Latest projections from the Economic Commission for Latin America and the Caribbean (Eclac) are for 0.5 per cent growth in the T&T economy in 2018 based on expansion in the energy sector from stronger upstream gas supply.
The UN agency’s latest report, Preliminary Overview of the Economies of Latin America and the Caribbean 2017, which was released on Thursday, shows that the economy will contract by 2.3 per cent this year—an improvement over the six per cent contraction of 2016.
The report said: “After shrinking by 13.2 per cent in 2016, the mining and quarry sector is expected to contract by 2.2 per cent and to contribute -0.43 percentage points to economic growth owing to declines in crude output.
“The decline in crude oil production is expected to be tempered by an increase in natural gas production in the fourth quarter, stemming from the launch of the Juniper platform.”
In its review of T&T’s economic performance for 2017, Eclac said: “Total revenue fell far short of the original estimates, owing mainly to much lower than expected capital revenue, on account of delays in recovering the money loaned to CL Financial and Clico.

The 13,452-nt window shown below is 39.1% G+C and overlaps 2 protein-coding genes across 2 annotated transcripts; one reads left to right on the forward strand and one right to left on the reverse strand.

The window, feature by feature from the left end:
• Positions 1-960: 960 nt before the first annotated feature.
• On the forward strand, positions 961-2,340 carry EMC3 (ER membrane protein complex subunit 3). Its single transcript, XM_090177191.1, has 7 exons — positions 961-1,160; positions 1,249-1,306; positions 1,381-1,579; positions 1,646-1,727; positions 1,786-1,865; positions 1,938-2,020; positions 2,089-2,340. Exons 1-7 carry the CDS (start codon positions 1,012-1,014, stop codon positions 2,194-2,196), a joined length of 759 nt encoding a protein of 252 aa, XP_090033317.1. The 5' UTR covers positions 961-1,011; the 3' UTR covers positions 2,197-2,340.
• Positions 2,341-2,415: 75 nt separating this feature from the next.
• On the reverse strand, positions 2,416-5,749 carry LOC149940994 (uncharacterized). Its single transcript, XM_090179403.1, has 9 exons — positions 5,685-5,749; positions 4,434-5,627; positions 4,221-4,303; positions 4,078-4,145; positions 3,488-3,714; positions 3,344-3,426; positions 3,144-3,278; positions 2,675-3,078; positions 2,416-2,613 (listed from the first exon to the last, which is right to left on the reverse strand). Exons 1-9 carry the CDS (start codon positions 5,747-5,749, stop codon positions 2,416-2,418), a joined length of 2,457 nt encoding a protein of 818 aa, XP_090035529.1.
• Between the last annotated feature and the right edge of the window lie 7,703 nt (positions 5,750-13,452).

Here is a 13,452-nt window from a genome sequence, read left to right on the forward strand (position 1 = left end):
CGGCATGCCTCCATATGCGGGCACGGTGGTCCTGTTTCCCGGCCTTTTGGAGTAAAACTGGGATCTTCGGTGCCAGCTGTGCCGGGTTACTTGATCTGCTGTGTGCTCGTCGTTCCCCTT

“Despite a small increase in energy sector revenue, total current revenue fell from 28.2 per cent of GDP in fiscal 2016 to 23.9 per cent of GDP in fiscal 2017. Both tax and non-tax revenue decreased, and almost all fiscal subcategories posted declines. Total expenditure fell from 36.3 per cent of GDP in fiscal 2016 to 33.4 per cent in fiscal 2017.
“Increases in wages and salaries and in interest payments were offset by decreases in spending on goods and services, in transfers and subsidies, and in capital expenditure.”
Eclac noted tight conditions in the foreign exchange market, with commercial banks continuing to ration US dollars to customers.
“Between October 2016 and August 2017, the Central Bank injected US$1.725 billion into the foreign exchange market in order to close the gap between demand and supply. Over the same period, the weighted average United States dollar selling rate rose from TT$6.7507 per US$1 to TT$6.7820, which represents a 0.5 per cent depreciation.”
Gross official reserves fell to 10.1 months of import cover by August 2017, down from 10.5 months at the end of 2016 and 11.2 months at the end of 2015.
Eclac said inflation was subdued this year “in line with the economic slowdown”, down from 3.6 per cent in January to 1.2 per cent in September. T
The largest increases were in the health subcomponent of the retail price index, which fell from 18.7 per cent year-on-year growth in January to 12.3 per cent in September.
Unemployment was up slightly from 3.5 per cent to 3.6 per cent which Eclac said was due to ” a significant number of workers leaving the labour force over the period.” The highest unemployment rates were in the electricity and water, construction and manufacturing sectors.